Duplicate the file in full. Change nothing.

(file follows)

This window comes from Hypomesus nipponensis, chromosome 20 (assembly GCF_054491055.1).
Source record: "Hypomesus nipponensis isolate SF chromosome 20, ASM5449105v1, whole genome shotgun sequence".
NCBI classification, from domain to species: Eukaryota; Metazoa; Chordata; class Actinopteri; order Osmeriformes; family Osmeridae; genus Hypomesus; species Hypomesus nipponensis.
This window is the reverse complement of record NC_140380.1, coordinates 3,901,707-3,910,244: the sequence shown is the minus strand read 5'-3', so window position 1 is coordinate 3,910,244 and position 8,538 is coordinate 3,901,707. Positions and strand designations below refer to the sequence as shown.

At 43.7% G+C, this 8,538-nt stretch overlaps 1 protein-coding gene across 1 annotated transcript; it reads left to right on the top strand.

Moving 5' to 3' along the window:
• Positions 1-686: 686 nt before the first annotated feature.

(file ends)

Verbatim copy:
This window comes from Hypomesus nipponensis, chromosome 20 (assembly GCF_054491055.1).
Source record: "Hypomesus nipponensis isolate SF chromosome 20, ASM5449105v1, whole genome shotgun sequence".
NCBI classification, from domain to species: Eukaryota; Metazoa; Chordata; class Actinopteri; order Osmeriformes; family Osmeridae; genus Hypomesus; species Hypomesus nipponensis.
This window is the reverse complement of record NC_140380.1, coordinates 3,901,707-3,910,244: the sequence shown is the minus strand read 5'-3', so window position 1 is coordinate 3,910,244 and position 8,538 is coordinate 3,901,707. Positions and strand designations below refer to the sequence as shown.

At 43.7% G+C, this 8,538-nt stretch overlaps 1 protein-coding gene across 1 annotated transcript; it reads left to right on the top strand.

Moving 5' to 3' along the window:
• Positions 1-686: 686 nt before the first annotated feature.